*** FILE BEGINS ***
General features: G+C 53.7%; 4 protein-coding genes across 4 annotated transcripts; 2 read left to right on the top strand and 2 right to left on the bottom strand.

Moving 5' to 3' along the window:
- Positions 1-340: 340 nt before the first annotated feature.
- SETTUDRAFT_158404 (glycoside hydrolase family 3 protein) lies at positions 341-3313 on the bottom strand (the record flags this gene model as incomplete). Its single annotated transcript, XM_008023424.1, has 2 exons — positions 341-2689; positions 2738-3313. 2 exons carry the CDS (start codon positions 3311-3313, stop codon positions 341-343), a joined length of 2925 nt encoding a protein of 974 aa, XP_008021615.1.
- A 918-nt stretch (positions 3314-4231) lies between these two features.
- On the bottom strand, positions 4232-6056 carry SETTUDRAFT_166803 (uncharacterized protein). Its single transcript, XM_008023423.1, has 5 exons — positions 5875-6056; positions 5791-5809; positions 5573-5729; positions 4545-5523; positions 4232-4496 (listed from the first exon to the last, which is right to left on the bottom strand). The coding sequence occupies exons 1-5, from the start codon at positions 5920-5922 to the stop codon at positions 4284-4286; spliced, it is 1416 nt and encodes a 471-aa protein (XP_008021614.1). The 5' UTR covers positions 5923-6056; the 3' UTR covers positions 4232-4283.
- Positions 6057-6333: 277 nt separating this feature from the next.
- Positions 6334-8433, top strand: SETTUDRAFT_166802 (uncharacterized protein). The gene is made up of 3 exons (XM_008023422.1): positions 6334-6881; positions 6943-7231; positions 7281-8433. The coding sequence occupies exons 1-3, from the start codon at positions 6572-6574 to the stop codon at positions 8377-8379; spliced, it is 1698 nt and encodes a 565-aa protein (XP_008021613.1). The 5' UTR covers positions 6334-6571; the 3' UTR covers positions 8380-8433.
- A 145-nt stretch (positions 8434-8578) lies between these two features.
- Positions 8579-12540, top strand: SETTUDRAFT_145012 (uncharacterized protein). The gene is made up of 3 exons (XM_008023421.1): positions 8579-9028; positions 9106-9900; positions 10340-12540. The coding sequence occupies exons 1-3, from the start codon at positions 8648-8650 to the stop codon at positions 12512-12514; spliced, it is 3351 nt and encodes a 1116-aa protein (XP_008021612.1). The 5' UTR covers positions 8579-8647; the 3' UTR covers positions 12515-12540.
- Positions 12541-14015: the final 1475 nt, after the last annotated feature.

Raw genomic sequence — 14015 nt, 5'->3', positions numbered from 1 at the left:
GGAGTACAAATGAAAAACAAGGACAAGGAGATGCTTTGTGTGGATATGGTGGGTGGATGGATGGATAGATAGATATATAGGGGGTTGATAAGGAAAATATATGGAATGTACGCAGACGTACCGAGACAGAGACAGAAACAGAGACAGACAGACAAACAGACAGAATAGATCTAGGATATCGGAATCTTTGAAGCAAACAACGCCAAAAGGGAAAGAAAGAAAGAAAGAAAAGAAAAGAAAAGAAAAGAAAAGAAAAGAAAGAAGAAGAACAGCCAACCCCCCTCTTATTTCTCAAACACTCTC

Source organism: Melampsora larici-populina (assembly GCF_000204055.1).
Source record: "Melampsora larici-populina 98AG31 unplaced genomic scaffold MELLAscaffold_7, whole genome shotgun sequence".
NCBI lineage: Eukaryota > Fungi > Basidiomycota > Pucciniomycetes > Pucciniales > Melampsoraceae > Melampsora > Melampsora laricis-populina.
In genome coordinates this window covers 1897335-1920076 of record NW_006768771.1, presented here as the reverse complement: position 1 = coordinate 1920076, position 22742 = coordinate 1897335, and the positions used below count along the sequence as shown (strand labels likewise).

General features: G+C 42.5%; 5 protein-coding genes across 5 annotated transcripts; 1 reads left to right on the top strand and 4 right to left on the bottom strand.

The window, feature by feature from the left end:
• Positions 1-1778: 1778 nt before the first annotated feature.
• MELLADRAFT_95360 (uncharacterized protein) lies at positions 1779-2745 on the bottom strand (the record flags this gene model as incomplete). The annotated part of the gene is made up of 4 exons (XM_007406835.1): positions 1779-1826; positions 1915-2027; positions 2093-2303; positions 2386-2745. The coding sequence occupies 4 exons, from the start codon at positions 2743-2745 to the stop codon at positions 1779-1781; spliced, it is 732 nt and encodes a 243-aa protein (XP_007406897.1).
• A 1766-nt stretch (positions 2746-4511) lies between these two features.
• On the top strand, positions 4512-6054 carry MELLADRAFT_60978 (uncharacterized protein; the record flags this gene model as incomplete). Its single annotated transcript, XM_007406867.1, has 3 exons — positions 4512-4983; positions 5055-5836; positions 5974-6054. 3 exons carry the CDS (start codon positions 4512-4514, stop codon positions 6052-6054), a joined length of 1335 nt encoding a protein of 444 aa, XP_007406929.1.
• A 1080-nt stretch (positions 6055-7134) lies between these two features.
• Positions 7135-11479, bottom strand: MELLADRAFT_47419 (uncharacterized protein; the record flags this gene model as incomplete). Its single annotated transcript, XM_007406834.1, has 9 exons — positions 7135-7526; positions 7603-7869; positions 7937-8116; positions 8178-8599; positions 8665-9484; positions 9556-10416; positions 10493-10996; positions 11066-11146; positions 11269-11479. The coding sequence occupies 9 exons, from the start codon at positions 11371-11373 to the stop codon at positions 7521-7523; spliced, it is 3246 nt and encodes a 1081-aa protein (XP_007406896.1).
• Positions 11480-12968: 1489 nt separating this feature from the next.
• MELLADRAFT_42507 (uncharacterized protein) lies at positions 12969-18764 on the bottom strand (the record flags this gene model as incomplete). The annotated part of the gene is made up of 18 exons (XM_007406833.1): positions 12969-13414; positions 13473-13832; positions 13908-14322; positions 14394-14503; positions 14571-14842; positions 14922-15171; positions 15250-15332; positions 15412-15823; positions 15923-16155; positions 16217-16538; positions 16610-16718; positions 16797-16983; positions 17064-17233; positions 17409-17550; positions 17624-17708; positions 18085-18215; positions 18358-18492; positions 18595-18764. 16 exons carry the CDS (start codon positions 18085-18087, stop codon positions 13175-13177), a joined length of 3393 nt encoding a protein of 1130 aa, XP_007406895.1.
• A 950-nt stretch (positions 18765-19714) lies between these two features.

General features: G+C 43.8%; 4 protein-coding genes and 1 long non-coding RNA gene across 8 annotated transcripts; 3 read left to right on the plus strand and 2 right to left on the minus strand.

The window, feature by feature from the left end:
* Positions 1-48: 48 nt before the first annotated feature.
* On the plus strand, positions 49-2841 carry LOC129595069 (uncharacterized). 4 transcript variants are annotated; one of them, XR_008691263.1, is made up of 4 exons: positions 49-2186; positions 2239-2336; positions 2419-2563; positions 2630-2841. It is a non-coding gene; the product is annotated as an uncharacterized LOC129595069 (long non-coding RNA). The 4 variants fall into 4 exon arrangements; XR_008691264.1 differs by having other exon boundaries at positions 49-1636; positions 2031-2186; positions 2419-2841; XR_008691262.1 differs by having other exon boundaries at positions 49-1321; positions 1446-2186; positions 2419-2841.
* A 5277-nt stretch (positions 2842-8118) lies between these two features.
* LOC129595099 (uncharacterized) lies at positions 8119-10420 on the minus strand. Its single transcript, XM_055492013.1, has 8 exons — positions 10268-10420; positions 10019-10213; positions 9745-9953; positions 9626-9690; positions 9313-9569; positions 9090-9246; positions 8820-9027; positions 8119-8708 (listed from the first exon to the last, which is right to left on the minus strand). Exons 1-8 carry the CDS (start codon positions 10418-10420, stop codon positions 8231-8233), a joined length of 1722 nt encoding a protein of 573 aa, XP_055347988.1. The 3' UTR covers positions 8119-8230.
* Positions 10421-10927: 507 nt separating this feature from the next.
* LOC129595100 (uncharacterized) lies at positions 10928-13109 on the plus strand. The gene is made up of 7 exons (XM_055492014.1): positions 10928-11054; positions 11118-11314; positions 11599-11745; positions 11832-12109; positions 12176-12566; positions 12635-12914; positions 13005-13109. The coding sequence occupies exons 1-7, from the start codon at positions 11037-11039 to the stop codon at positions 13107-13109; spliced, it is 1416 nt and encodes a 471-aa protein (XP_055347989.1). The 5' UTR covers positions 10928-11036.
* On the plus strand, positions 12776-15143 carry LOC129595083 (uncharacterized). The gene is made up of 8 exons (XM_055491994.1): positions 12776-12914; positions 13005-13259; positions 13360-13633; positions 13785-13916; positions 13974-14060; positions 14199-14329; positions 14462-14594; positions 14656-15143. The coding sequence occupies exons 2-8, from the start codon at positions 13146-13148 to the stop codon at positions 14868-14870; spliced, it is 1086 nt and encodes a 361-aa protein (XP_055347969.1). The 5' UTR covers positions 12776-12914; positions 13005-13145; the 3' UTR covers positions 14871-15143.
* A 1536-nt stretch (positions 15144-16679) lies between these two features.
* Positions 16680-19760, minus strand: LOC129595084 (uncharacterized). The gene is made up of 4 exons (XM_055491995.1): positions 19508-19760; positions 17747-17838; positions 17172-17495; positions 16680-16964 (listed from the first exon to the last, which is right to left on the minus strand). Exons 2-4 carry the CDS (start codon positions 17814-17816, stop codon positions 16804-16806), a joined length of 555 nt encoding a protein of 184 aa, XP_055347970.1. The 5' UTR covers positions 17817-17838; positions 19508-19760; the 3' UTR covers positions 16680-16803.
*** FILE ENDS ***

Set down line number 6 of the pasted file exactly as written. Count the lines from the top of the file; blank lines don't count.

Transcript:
- On the bottom strand, positions 4232-6056 carry SETTUDRAFT_166803 (uncharacterized protein). Its single transcript, XM_008023423.1, has 5 exons — positions 5875-6056; positions 5791-5809; positions 5573-5729; positions 4545-5523; positions 4232-4496 (listed from the first exon to the last, which is right to left on the bottom strand). The coding sequence occupies exons 1-5, from the start codon at positions 5920-5922 to the stop codon at positions 4284-4286; spliced, it is 1416 nt and encodes a 471-aa protein (XP_008021614.1). The 5' UTR covers positions 5923-6056; the 3' UTR covers positions 4232-4283.